Here is another favorite of mine. The French call “kuhol” as “escargot”. Kuhol or escargot is an edible snail. You have to like sip the opening of the snail to get the meat from inside. I don’t know how to explain how I eat it actually. I feel like my mouth is a vacuum that’s it. Haha…. Anyway, I don’t feel full at all after eating it. I just feel bloated maybe because of the air I have accumulated inside. But it doesn’t matter. It taste good and it’s worth it.

Another mouth watering Filipino dish is Dinuguan.  Dinuguan is a Filipino savory stew of blood and meat (typically stomach, intestines, ears, heart and snout) simmered in a rich, spicy dark gravy of pig blood, garlic, chili , and vinegar. Yummy! Oh yeah! I feel like a vampire while eating it. It is also one of the food I often crave for.


Farm frogs

Cooked farm frogs

Another animal that tastes like chicken is Kerokeropi. Is he a frog? Hehe…I am not sure but he looks like one. I hate frogs actually. All animals that are slimy. But I had a lot of encounter with frogs during our laboratory class in Physiology. The teacher would always ask to get one frog from the cage (where they store like a hundred frogs in the laboratory) to use for the experiment. And I would always scream whenever they’re jumping on my arm while I put my arm inside to get one. I have also experienced being bitten by them, if you can consider it as that. Imagine somebody toothless or someone without dentures biting you, that’s how it feels like. Eeww! And the way they are being cleaned, You cut the head while they eyes bulge out and before you cut it out completely, you pull the skin from the head down like stripping someone of his/her clothes. Be sure to dip your fingers on ashes so as to minimize slime. Then you take out the yellowish, murky sauce inside. Must be their intestines and internal organs, plus a silver thread that must be their spinal cord. Then you cut out their hands/feet. So gross! Enough of that. Hehe….However, while I hate them so much, they are tasty to eat. In fact, last two weeks, I cooked frogs for dinner. And it tasted good. By the way, these are just not any frogs. They are farm frogs, not too small and not too big either.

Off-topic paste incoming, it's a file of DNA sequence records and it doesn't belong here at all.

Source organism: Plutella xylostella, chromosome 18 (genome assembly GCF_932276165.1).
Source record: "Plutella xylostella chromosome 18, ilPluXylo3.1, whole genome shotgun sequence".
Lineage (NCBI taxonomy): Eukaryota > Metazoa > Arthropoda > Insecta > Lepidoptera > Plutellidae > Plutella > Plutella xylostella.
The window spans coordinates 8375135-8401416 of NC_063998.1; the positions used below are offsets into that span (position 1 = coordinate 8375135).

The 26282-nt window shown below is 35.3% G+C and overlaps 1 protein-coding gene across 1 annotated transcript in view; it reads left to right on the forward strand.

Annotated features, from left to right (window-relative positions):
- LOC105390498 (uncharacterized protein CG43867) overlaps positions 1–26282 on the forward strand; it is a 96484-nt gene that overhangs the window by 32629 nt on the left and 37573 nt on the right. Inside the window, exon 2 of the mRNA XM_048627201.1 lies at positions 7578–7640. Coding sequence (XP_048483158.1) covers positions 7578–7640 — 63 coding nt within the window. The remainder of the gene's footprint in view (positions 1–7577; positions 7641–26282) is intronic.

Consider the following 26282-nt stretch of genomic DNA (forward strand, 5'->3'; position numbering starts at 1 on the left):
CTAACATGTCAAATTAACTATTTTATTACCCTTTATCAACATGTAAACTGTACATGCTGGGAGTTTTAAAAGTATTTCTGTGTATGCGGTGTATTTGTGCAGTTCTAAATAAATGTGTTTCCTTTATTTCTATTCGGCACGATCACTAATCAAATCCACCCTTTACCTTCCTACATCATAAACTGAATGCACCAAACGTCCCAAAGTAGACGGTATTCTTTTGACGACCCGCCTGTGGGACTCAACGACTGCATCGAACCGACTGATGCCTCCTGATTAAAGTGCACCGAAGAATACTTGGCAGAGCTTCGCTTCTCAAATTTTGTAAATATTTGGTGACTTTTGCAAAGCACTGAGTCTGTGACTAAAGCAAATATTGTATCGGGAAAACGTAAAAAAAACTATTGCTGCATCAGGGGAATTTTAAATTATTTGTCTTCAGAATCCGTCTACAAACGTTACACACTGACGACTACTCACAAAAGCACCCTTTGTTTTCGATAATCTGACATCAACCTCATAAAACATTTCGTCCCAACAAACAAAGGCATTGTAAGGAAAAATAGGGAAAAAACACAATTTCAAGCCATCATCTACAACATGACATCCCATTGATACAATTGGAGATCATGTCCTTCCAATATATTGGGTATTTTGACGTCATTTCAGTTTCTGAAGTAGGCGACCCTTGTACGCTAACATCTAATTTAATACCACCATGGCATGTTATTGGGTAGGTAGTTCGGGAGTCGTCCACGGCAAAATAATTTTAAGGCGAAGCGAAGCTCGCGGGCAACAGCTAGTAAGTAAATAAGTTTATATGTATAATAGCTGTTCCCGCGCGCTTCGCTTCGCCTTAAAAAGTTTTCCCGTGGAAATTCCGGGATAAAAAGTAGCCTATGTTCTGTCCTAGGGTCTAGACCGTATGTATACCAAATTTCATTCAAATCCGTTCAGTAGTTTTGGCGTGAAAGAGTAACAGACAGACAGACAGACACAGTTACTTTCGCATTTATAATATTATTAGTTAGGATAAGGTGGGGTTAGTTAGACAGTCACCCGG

Cooked Mole Cricket